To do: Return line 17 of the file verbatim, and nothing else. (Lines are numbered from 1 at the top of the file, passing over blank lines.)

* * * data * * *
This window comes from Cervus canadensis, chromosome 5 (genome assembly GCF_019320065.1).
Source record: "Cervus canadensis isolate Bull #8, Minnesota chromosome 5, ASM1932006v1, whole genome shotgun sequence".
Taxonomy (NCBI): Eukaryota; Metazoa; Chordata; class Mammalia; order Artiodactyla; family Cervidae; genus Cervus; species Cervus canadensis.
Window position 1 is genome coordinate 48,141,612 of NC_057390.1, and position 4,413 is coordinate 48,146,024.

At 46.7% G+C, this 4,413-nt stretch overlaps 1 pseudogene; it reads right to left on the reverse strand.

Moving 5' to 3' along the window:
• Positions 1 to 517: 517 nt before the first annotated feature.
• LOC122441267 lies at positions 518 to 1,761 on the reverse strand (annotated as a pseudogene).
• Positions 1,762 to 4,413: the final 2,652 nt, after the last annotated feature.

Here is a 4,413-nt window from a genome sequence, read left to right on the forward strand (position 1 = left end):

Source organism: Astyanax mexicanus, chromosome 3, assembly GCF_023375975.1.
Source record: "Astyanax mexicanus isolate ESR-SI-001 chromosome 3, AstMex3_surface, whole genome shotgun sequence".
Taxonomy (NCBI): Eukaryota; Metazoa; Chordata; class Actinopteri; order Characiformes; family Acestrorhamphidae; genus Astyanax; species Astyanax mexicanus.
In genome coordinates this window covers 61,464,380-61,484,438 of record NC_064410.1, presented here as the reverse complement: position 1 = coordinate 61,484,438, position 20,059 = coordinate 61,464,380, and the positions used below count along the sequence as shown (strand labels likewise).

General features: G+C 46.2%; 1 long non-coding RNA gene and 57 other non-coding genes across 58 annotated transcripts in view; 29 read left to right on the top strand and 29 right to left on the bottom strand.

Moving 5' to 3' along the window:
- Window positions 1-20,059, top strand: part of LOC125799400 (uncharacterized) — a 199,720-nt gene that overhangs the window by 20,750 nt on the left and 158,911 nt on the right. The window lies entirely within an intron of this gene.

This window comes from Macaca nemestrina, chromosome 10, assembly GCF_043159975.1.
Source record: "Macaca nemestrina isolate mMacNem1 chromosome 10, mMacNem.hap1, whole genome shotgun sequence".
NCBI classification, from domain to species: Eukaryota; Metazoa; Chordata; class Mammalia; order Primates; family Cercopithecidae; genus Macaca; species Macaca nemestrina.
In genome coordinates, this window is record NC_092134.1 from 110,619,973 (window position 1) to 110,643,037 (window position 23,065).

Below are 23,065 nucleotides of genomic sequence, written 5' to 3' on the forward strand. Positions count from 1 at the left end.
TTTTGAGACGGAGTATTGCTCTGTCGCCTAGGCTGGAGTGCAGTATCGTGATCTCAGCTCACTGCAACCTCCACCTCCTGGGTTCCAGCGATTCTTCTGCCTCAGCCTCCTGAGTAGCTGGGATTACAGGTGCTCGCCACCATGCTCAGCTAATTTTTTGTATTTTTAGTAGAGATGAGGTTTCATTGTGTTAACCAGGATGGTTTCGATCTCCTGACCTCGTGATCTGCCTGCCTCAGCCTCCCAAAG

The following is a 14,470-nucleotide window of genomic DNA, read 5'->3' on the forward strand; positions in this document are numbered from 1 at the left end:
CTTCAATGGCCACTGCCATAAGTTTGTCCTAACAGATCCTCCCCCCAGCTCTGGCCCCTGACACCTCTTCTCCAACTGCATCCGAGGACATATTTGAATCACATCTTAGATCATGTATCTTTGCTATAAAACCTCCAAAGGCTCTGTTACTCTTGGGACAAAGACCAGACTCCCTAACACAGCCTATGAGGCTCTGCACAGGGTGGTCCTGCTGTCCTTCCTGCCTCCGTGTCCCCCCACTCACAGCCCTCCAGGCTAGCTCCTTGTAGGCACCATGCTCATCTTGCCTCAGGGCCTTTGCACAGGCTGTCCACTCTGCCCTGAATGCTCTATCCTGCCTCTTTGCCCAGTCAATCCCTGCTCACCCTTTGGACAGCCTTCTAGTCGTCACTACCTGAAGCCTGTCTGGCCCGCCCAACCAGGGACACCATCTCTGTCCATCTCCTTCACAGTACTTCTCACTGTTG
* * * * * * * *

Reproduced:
- Window positions 1-20,059, top strand: part of LOC125799400 (uncharacterized) — a 199,720-nt gene that overhangs the window by 20,750 nt on the left and 158,911 nt on the right. The window lies entirely within an intron of this gene.